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Linguistics and Philosophy

, Volume 40, Issue 4, pp 373–400 | Cite as

Numbers and Cardinalities: What’s Really Wrong with the Easy Argument for Numbers?

  • Eric SnyderEmail author
Article

Abstract

This paper investigates a certain puzzling argument concerning number expressions and their meanings, the Easy Argument for Numbers. After finding faults with previous views, I offer a new take on what’s ultimately wrong with the Argument: it equivocates. I develop a semantics for number expressions which relates various of their uses, including those relevant to the Easy Argument, via type-shifting. By marrying Romero ’s (Linguist Philos 28(6):687–737, 2005) analysis of specificational clauses with Scontras ’ (The semantics of measurement, 2014) semantics for Degree Nouns, I show how to extend Landman ’s (Indefinites and the type of sets, Blackwell, Oxford, 2004) Adjectival Theory to numerical specificational clauses. The resulting semantics can explain various contrasts observed by Moltmann (Philos Stud 162:499–536, 2013a), but only if Scontras’ contention that degrees and numbers are sortally distinct is correct. At the same time, the Easy Argument can establish its intended conclusion only if numbers and degrees are mistakenly assumed to be identical.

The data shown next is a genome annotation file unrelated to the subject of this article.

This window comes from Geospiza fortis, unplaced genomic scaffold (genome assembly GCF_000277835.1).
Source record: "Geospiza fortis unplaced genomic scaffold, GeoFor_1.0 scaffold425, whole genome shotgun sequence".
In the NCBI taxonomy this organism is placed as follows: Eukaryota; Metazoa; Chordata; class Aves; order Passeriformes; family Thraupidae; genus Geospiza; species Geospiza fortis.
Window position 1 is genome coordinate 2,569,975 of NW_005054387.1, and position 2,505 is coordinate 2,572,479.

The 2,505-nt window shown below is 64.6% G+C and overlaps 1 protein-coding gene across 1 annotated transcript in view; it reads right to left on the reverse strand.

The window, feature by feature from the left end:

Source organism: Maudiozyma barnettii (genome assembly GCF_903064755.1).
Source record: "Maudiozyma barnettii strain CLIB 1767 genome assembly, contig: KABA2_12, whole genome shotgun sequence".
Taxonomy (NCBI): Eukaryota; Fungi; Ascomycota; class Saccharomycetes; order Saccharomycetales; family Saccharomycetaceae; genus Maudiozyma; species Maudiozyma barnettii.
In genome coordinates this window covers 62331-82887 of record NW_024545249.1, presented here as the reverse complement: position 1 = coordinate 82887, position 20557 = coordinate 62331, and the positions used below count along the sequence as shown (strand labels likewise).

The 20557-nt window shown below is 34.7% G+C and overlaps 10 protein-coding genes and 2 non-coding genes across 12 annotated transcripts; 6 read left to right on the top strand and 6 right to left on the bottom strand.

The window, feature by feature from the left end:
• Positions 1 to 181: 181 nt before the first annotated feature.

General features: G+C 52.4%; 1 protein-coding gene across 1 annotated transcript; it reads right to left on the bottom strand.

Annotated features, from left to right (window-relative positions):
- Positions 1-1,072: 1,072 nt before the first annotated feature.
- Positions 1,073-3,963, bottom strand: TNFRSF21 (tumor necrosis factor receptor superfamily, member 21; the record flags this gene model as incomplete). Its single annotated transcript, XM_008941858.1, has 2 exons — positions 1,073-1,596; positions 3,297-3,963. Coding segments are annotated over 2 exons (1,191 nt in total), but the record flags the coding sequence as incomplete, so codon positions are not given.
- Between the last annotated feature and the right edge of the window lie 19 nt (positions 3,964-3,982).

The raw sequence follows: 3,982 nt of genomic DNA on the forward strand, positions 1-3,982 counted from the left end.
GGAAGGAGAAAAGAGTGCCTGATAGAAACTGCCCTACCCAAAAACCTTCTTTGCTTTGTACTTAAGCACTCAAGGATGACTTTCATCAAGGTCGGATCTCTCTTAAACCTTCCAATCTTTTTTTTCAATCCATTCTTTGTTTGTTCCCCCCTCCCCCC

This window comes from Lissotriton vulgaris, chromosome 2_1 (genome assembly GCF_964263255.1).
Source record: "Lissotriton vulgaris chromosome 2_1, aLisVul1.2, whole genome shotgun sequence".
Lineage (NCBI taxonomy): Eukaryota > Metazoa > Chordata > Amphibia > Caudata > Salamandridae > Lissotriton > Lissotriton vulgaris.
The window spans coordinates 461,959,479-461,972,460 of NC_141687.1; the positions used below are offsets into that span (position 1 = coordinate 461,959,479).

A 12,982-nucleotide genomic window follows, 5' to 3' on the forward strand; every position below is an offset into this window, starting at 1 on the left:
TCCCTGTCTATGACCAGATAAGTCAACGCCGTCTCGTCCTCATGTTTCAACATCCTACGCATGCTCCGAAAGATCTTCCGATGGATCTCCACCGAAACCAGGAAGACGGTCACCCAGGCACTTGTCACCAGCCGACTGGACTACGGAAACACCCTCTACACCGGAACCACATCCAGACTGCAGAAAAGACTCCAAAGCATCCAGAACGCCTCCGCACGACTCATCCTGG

Keywords

Number expressions Degrees Specificational clauses Measurement Type-shifting Degree nouns 

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Copyright information

© Springer Science+Business Media B.V. 2017

Authors and Affiliations

  1. 1.The Ohio State UniversityColumbusUSA

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